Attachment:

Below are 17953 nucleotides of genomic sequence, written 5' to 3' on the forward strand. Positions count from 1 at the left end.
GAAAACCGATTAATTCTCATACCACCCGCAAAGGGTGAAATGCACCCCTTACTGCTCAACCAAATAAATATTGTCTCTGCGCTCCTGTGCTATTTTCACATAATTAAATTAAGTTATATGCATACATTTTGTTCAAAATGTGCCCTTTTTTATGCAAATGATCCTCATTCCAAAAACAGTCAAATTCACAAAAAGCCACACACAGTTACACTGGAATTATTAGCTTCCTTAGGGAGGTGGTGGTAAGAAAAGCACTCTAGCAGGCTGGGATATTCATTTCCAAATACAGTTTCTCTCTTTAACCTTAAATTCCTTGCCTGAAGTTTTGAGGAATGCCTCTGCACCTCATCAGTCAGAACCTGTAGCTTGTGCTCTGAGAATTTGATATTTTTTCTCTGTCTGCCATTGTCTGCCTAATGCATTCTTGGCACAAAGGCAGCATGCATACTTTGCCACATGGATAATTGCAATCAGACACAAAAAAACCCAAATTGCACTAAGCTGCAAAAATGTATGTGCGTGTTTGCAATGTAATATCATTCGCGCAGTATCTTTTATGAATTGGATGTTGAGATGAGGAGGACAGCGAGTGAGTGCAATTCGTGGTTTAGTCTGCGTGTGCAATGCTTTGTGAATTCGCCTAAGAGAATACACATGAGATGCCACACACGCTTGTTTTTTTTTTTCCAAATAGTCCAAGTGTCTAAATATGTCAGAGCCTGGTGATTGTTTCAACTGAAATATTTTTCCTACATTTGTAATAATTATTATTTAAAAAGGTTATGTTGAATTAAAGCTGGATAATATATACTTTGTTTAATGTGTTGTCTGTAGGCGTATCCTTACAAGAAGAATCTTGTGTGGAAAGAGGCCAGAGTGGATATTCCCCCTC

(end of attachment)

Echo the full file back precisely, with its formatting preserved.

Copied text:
Below are 17953 nucleotides of genomic sequence, written 5' to 3' on the forward strand. Positions count from 1 at the left end.
GAAAACCGATTAATTCTCATACCACCCGCAAAGGGTGAAATGCACCCCTTACTGCTCAACCAAATAAATATTGTCTCTGCGCTCCTGTGCTATTTTCACATAATTAAATTAAGTTATATGCATACATTTTGTTCAAAATGTGCCCTTTTTTATGCAAATGATCCTCATTCCAAAAACAGTCAAATTCACAAAAAGCCACACACAGTTACACTGGAATTATTAGCTTCCTTAGGGAGGTGGTGGTAAGAAAAGCACTCTAGCAGGCTGGGATATTCATTTCCAAATACAGTTTCTCTCTTTAACCTTAAATTCCTTGCCTGAAGTTTTGAGGAATGCCTCTGCACCTCATCAGTCAGAACCTGTAGCTTGTGCTCTGAGAATTTGATATTTTTTCTCTGTCTGCCATTGTCTGCCTAATGCATTCTTGGCACAAAGGCAGCATGCATACTTTGCCACATGGATAATTGCAATCAGACACAAAAAAACCCAAATTGCACTAAGCTGCAAAAATGTATGTGCGTGTTTGCAATGTAATATCATTCGCGCAGTATCTTTTATGAATTGGATGTTGAGATGAGGAGGACAGCGAGTGAGTGCAATTCGTGGTTTAGTCTGCGTGTGCAATGCTTTGTGAATTCGCCTAAGAGAATACACATGAGATGCCACACACGCTTGTTTTTTTTTTTCCAAATAGTCCAAGTGTCTAAATATGTCAGAGCCTGGTGATTGTTTCAACTGAAATATTTTTCCTACATTTGTAATAATTATTATTTAAAAAGGTTATGTTGAATTAAAGCTGGATAATATATACTTTGTTTAATGTGTTGTCTGTAGGCGTATCCTTACAAGAAGAATCTTGTGTGGAAAGAGGCCAGAGTGGATATTCCCCCTC